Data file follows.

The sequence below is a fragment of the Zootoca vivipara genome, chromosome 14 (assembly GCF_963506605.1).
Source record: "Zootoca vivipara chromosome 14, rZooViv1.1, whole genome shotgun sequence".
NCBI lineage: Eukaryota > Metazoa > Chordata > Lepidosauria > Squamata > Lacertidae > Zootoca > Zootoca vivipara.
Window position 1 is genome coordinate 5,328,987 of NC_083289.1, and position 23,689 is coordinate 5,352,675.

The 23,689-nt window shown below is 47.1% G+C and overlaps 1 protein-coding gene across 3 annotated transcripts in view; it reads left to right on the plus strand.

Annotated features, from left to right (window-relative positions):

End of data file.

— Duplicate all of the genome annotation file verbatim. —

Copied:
The sequence below is a fragment of the Zootoca vivipara genome, chromosome 14 (assembly GCF_963506605.1).
Source record: "Zootoca vivipara chromosome 14, rZooViv1.1, whole genome shotgun sequence".
NCBI lineage: Eukaryota > Metazoa > Chordata > Lepidosauria > Squamata > Lacertidae > Zootoca > Zootoca vivipara.
Window position 1 is genome coordinate 5,328,987 of NC_083289.1, and position 23,689 is coordinate 5,352,675.

The 23,689-nt window shown below is 47.1% G+C and overlaps 1 protein-coding gene across 3 annotated transcripts in view; it reads left to right on the plus strand.

Annotated features, from left to right (window-relative positions):